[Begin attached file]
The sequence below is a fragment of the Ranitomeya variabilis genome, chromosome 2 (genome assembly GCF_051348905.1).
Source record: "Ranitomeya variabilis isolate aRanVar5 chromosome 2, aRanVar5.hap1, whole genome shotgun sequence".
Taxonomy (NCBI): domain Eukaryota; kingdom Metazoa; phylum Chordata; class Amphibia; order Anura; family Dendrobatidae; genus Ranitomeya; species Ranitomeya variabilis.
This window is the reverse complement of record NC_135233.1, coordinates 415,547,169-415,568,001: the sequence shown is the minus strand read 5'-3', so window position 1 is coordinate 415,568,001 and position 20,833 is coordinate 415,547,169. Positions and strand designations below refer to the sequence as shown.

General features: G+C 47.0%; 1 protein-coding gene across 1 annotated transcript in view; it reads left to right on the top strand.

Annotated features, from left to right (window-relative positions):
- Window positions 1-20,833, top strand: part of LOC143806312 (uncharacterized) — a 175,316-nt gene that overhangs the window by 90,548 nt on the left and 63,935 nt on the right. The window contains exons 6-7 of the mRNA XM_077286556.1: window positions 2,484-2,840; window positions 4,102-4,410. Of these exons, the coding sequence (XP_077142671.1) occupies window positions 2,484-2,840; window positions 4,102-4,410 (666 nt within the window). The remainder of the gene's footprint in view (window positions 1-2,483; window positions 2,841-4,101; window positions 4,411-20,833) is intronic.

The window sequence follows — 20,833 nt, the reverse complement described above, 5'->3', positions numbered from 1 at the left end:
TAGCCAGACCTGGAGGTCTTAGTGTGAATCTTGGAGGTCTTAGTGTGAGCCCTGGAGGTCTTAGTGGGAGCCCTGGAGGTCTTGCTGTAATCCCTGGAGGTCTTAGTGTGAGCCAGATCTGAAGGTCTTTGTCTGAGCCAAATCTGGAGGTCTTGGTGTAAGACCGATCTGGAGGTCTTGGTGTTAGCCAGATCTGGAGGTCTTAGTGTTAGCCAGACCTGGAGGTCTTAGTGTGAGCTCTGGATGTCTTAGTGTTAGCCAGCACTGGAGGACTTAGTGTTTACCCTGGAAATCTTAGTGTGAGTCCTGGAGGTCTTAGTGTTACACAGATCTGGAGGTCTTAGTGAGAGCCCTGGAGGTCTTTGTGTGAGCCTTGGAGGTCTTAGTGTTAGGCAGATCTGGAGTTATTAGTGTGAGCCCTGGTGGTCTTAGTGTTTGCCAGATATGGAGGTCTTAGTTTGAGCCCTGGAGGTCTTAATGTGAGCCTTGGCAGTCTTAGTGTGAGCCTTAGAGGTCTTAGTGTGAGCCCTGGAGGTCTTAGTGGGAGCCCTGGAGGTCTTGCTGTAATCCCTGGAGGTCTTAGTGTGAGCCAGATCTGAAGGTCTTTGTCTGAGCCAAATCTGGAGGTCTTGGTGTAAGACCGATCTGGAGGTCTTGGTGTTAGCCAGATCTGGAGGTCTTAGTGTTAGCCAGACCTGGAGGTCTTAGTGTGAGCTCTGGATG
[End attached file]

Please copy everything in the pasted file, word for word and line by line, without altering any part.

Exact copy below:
The sequence below is a fragment of the Ranitomeya variabilis genome, chromosome 2 (genome assembly GCF_051348905.1).
Source record: "Ranitomeya variabilis isolate aRanVar5 chromosome 2, aRanVar5.hap1, whole genome shotgun sequence".
Taxonomy (NCBI): domain Eukaryota; kingdom Metazoa; phylum Chordata; class Amphibia; order Anura; family Dendrobatidae; genus Ranitomeya; species Ranitomeya variabilis.
This window is the reverse complement of record NC_135233.1, coordinates 415,547,169-415,568,001: the sequence shown is the minus strand read 5'-3', so window position 1 is coordinate 415,568,001 and position 20,833 is coordinate 415,547,169. Positions and strand designations below refer to the sequence as shown.

General features: G+C 47.0%; 1 protein-coding gene across 1 annotated transcript in view; it reads left to right on the top strand.

Annotated features, from left to right (window-relative positions):
- Window positions 1-20,833, top strand: part of LOC143806312 (uncharacterized) — a 175,316-nt gene that overhangs the window by 90,548 nt on the left and 63,935 nt on the right. The window contains exons 6-7 of the mRNA XM_077286556.1: window positions 2,484-2,840; window positions 4,102-4,410. Of these exons, the coding sequence (XP_077142671.1) occupies window positions 2,484-2,840; window positions 4,102-4,410 (666 nt within the window). The remainder of the gene's footprint in view (window positions 1-2,483; window positions 2,841-4,101; window positions 4,411-20,833) is intronic.

The window sequence follows — 20,833 nt, the reverse complement described above, 5'->3', positions numbered from 1 at the left end:
TAGCCAGACCTGGAGGTCTTAGTGTGAATCTTGGAGGTCTTAGTGTGAGCCCTGGAGGTCTTAGTGGGAGCCCTGGAGGTCTTGCTGTAATCCCTGGAGGTCTTAGTGTGAGCCAGATCTGAAGGTCTTTGTCTGAGCCAAATCTGGAGGTCTTGGTGTAAGACCGATCTGGAGGTCTTGGTGTTAGCCAGATCTGGAGGTCTTAGTGTTAGCCAGACCTGGAGGTCTTAGTGTGAGCTCTGGATGTCTTAGTGTTAGCCAGCACTGGAGGACTTAGTGTTTACCCTGGAAATCTTAGTGTGAGTCCTGGAGGTCTTAGTGTTACACAGATCTGGAGGTCTTAGTGAGAGCCCTGGAGGTCTTTGTGTGAGCCTTGGAGGTCTTAGTGTTAGGCAGATCTGGAGTTATTAGTGTGAGCCCTGGTGGTCTTAGTGTTTGCCAGATATGGAGGTCTTAGTTTGAGCCCTGGAGGTCTTAATGTGAGCCTTGGCAGTCTTAGTGTGAGCCTTAGAGGTCTTAGTGTGAGCCCTGGAGGTCTTAGTGGGAGCCCTGGAGGTCTTGCTGTAATCCCTGGAGGTCTTAGTGTGAGCCAGATCTGAAGGTCTTTGTCTGAGCCAAATCTGGAGGTCTTGGTGTAAGACCGATCTGGAGGTCTTGGTGTTAGCCAGATCTGGAGGTCTTAGTGTTAGCCAGACCTGGAGGTCTTAGTGTGAGCTCTGGATG